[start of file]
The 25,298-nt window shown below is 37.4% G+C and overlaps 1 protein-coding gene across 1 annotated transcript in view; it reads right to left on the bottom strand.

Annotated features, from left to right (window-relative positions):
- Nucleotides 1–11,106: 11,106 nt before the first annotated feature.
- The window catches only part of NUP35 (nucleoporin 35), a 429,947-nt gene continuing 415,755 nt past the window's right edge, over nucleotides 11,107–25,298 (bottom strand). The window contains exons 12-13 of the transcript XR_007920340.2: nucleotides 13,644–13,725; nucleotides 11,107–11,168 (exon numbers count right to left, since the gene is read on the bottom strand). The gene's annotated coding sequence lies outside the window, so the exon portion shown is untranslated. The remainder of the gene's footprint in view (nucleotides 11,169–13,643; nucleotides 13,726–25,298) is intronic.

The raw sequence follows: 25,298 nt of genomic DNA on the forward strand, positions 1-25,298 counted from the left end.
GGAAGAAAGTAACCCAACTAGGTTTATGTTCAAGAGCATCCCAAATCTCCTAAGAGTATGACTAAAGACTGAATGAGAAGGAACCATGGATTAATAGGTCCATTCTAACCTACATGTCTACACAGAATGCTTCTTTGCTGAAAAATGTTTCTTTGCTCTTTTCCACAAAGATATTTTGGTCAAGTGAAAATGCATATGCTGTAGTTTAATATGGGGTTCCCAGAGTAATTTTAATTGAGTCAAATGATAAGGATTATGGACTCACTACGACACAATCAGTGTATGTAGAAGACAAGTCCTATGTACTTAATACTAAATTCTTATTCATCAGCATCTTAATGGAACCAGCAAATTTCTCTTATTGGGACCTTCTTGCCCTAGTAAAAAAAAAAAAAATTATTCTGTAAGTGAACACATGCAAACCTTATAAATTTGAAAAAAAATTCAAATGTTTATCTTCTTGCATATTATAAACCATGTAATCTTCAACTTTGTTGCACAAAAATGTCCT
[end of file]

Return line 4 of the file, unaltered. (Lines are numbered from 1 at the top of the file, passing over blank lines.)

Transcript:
- The window catches only part of NUP35 (nucleoporin 35), a 429,947-nt gene continuing 415,755 nt past the window's right edge, over nucleotides 11,107–25,298 (bottom strand). The window contains exons 12-13 of the transcript XR_007920340.2: nucleotides 13,644–13,725; nucleotides 11,107–11,168 (exon numbers count right to left, since the gene is read on the bottom strand). The gene's annotated coding sequence lies outside the window, so the exon portion shown is untranslated. The remainder of the gene's footprint in view (nucleotides 11,169–13,643; nucleotides 13,726–25,298) is intronic.